dimensionless  
p1ww  140223  Mean wave period based on first moment for wind waves  This parameter is the reciprocal of the mean frequency of the wave components generated by local winds. All wave components have been averaged proportionally to their respective amplitude. This parameter can be used to estimate the magnitude of Stokes drift transport in deep water associated with wind waves. The ocean/sea surface wave field consists of a combination of waves with different heights, lengths and directions (known as the twodimensional wave spectrum). The wave spectrum can be decomposed into windsea waves, which are directly affected by local winds, and swell, the waves that were generated by the wind at a different location and time.This parameter takes account of windsea waves only. Moments are statistical quantities derived from the twodimensional wave spectrum. 
s  
p2ww  140224  Mean wave period based on second moment for wind waves  This parameter is equivalent to the zerocrossing mean wave period for waves generated by local winds. The zerocrossing mean wave period represents the mean length of time between occasions where the sea/ocean surface crosses a defined zeroth level (such as mean sea level). The ocean/sea surface wave field consists of a combination of waves with different heights, lengths and directions (known as the twodimensional wave spectrum). The wave spectrum can be decomposed into windsea waves, which are directly affected by local winds, and swell, the waves that were generated by the wind at a different location and time. Moments are statistical quantities derived from the twodimensional wave spectrum. 
s  
dwww  140225  Wave spectral directional width for wind waves  This parameter indicates whether waves generated by the local wind are coming from similar directions or from a wide range of directions. The ocean/sea surface wave field consists of a combination of waves with different heights, lengths and directions (known as the twodimensional wave spectrum). The wave spectrum can be decomposed into windsea waves, which are directly affected by local winds, and swell, the waves that were generated by the wind at a different location and time. This parameter takes account of windsea waves only. Many ECMWF wave parameters (such as the mean wave period) give information averaged over all wave frequencies and directions, so do not give any information about the distribution of wave energy across frequencies and directions. This parameter gives more information about the nature of the twodimensional wave spectrum. This parameter is a measure of the range of wave directions for each frequency integrated across the twodimensional spectrum. This parameter takes values between 0 and the square root of 2. Where 0 corresponds to a unidirectional spectrum (i.e., all wave frequencies from the same direction) and the square root of 2 indicates a uniform spectrum (i.e., all wave frequencies from a different direction).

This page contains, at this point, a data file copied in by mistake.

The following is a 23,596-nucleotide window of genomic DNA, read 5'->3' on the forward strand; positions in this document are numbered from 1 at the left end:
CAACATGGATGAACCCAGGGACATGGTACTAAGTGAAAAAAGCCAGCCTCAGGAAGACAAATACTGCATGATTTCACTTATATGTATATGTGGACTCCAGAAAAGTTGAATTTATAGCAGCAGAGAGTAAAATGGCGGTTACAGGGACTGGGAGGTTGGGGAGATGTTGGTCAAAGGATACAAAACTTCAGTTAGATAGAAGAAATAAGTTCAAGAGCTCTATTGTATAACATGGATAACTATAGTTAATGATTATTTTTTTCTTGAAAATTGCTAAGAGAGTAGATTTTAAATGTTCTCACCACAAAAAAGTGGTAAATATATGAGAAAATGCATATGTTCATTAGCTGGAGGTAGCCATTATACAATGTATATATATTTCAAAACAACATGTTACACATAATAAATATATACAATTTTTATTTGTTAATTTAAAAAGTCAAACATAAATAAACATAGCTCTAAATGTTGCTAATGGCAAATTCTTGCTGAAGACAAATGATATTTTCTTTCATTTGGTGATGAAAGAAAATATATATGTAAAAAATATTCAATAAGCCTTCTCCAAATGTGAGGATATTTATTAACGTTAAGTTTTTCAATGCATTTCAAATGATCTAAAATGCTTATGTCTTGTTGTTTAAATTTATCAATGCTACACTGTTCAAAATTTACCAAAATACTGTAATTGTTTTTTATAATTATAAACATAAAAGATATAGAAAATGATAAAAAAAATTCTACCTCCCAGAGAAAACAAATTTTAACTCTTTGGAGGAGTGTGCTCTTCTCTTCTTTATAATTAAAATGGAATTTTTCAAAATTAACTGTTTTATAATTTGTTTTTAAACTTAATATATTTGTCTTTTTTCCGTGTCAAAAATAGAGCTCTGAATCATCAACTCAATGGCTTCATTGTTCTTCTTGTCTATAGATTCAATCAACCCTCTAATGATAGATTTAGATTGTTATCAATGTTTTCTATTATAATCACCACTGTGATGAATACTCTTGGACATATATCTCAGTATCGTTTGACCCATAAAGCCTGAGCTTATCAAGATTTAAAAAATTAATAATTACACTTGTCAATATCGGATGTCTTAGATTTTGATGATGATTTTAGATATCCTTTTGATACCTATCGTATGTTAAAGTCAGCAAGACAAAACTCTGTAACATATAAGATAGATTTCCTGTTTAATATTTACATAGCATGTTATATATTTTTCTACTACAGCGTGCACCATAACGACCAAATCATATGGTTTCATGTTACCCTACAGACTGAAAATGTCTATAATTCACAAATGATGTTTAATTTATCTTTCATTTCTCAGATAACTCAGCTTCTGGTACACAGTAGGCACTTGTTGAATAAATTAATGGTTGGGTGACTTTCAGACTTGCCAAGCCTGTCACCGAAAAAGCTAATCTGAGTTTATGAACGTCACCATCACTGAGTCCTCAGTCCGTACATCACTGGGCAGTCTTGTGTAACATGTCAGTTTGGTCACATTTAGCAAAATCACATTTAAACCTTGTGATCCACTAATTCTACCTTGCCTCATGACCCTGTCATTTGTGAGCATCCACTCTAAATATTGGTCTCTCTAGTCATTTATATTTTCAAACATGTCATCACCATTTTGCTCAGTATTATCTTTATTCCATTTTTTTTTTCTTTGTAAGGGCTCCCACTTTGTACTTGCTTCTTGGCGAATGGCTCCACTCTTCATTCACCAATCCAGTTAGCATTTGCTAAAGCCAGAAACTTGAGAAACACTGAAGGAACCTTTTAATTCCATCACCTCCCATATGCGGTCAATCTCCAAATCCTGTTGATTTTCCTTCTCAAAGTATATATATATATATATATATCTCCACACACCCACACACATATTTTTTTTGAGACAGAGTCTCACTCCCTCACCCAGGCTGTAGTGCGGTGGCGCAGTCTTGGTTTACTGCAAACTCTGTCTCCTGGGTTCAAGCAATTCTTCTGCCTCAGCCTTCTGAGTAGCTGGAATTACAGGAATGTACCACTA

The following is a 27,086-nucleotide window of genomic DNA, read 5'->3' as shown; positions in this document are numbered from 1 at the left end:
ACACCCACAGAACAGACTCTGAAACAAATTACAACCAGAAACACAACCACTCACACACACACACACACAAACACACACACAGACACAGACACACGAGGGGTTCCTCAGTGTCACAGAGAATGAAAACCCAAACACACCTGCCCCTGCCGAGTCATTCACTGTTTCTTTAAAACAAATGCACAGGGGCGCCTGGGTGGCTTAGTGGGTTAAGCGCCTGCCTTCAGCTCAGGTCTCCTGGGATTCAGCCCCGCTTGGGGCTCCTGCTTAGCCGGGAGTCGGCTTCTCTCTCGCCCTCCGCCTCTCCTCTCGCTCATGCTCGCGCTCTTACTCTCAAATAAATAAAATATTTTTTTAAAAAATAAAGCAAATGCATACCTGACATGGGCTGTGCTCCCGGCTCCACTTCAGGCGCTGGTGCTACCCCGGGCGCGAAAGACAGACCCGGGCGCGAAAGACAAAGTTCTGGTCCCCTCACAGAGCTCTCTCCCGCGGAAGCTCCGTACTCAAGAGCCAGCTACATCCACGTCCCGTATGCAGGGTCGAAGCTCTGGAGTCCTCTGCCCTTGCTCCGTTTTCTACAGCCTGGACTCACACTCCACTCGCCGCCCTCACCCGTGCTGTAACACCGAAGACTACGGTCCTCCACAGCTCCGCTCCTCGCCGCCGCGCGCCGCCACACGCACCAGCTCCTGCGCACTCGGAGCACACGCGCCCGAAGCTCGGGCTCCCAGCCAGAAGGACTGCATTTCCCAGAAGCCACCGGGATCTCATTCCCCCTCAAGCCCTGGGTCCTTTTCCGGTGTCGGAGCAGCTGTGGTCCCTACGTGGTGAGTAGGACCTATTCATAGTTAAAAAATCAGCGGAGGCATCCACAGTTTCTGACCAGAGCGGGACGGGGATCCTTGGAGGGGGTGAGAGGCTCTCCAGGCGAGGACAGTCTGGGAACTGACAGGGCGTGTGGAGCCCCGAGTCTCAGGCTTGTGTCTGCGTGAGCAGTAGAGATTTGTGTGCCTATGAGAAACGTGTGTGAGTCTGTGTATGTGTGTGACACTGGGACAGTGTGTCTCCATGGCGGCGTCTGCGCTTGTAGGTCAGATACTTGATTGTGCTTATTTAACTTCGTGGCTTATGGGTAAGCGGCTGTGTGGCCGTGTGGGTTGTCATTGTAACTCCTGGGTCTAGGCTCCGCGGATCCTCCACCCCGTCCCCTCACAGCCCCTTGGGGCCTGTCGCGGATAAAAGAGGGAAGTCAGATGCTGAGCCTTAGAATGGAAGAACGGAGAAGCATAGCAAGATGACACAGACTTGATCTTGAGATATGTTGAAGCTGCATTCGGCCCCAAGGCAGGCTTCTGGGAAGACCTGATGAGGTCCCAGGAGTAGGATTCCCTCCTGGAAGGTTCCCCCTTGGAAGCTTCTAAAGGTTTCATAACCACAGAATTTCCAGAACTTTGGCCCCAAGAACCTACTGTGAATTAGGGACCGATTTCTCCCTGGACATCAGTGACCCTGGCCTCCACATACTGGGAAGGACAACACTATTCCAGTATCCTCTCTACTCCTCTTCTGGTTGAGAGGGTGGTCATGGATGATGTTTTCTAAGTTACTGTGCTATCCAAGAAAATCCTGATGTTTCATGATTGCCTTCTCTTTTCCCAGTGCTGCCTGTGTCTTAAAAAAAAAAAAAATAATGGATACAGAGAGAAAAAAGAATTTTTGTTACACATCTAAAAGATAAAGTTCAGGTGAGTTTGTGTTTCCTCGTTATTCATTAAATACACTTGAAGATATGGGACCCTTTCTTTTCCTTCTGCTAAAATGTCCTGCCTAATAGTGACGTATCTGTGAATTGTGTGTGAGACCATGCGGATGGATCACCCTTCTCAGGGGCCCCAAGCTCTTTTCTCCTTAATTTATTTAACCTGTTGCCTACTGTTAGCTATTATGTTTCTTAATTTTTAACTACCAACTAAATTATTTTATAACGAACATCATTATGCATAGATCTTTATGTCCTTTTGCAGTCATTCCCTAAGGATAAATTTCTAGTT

dimensionless  
p1ps  140226  Mean wave period based on first moment for swell  This parameter is the reciprocal of the mean frequency of the wave components associated with swell. All wave components have been averaged proportionally to their respective amplitude. This parameter can be used to estimate the magnitude of Stokes drift transport in deep water associated with swell. The ocean/sea surface wave field consists of a combination of waves with different heights, lengths and directions (known as the twodimensional wave spectrum). The wave spectrum can be decomposed into windsea waves, which are directly affected by local winds, and swell, the waves that were generated by the wind at a different location and time.This parameter takes account of all swell only. Moments are statistical quantities derived from the twodimensional wave spectrum.